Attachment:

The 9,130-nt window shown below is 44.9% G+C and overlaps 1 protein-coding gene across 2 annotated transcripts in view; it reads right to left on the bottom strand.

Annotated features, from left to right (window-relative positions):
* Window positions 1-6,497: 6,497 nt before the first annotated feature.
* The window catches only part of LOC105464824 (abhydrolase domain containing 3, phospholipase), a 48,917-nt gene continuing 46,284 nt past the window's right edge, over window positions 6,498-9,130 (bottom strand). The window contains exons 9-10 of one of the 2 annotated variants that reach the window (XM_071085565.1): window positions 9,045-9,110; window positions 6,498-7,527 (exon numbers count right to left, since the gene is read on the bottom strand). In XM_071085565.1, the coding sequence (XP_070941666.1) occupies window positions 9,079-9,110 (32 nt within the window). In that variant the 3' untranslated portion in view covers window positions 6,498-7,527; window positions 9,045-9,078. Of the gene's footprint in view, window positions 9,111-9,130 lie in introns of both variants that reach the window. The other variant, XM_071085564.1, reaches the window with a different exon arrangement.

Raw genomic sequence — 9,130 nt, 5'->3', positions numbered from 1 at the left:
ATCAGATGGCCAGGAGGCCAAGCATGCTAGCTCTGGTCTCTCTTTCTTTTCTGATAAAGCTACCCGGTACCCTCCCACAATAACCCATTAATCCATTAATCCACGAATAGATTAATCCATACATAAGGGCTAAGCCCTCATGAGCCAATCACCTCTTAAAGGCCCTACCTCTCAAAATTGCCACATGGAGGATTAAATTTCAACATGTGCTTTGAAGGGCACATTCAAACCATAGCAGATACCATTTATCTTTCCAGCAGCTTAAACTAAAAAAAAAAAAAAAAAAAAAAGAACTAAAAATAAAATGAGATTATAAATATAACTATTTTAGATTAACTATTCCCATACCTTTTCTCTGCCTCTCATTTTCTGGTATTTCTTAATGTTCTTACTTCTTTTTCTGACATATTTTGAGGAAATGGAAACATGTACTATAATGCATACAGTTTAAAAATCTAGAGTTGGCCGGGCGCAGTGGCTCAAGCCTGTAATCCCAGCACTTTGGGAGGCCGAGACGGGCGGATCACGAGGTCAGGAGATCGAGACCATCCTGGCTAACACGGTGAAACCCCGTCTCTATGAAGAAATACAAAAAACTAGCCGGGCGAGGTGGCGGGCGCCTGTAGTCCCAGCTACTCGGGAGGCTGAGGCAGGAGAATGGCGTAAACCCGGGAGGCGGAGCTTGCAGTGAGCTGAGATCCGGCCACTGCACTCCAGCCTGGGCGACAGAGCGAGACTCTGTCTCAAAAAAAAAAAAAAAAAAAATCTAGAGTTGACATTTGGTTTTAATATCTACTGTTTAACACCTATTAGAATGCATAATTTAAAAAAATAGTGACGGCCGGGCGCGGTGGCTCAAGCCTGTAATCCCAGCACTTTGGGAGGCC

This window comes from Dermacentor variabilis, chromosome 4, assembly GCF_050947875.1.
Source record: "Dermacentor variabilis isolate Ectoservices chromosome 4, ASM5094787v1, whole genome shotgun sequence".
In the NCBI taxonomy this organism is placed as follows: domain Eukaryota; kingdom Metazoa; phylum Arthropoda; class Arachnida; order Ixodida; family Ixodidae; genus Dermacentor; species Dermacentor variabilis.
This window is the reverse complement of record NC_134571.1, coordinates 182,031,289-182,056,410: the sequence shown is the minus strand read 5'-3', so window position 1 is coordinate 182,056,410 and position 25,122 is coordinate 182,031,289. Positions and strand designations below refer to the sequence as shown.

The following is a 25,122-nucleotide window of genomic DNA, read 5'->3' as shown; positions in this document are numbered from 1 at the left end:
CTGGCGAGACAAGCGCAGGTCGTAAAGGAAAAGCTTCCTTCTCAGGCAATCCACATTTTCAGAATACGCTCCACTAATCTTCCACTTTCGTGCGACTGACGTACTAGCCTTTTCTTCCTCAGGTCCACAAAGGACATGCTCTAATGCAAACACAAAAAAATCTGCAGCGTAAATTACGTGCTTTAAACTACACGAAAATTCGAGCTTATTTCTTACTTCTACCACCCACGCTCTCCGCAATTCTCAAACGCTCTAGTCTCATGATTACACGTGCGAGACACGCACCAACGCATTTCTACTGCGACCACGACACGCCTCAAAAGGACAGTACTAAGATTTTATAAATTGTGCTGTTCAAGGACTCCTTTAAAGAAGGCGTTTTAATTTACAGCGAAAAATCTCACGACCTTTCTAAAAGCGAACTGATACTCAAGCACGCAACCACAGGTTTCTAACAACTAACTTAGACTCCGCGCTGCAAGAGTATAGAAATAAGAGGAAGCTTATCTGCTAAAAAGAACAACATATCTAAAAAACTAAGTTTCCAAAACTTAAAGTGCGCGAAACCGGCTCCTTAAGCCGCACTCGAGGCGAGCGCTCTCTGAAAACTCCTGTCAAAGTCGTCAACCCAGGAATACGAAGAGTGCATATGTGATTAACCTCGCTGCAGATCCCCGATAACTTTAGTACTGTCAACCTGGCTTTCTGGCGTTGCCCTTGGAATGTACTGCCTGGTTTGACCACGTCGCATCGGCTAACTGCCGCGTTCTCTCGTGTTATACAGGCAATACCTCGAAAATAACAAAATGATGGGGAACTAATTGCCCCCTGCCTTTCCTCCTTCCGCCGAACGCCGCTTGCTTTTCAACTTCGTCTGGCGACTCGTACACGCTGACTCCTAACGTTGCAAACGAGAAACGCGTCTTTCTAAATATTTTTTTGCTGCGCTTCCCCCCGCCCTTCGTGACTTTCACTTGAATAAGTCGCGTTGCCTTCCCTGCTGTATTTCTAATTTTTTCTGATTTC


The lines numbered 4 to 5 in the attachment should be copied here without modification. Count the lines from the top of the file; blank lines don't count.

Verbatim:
* The window catches only part of LOC105464824 (abhydrolase domain containing 3, phospholipase), a 48,917-nt gene continuing 46,284 nt past the window's right edge, over window positions 6,498-9,130 (bottom strand). The window contains exons 9-10 of one of the 2 annotated variants that reach the window (XM_071085565.1): window positions 9,045-9,110; window positions 6,498-7,527 (exon numbers count right to left, since the gene is read on the bottom strand). In XM_071085565.1, the coding sequence (XP_070941666.1) occupies window positions 9,079-9,110 (32 nt within the window). In that variant the 3' untranslated portion in view covers window positions 6,498-7,527; window positions 9,045-9,078. Of the gene's footprint in view, window positions 9,111-9,130 lie in introns of both variants that reach the window. The other variant, XM_071085564.1, reaches the window with a different exon arrangement.

Raw genomic sequence — 9,130 nt, 5'->3', positions numbered from 1 at the left: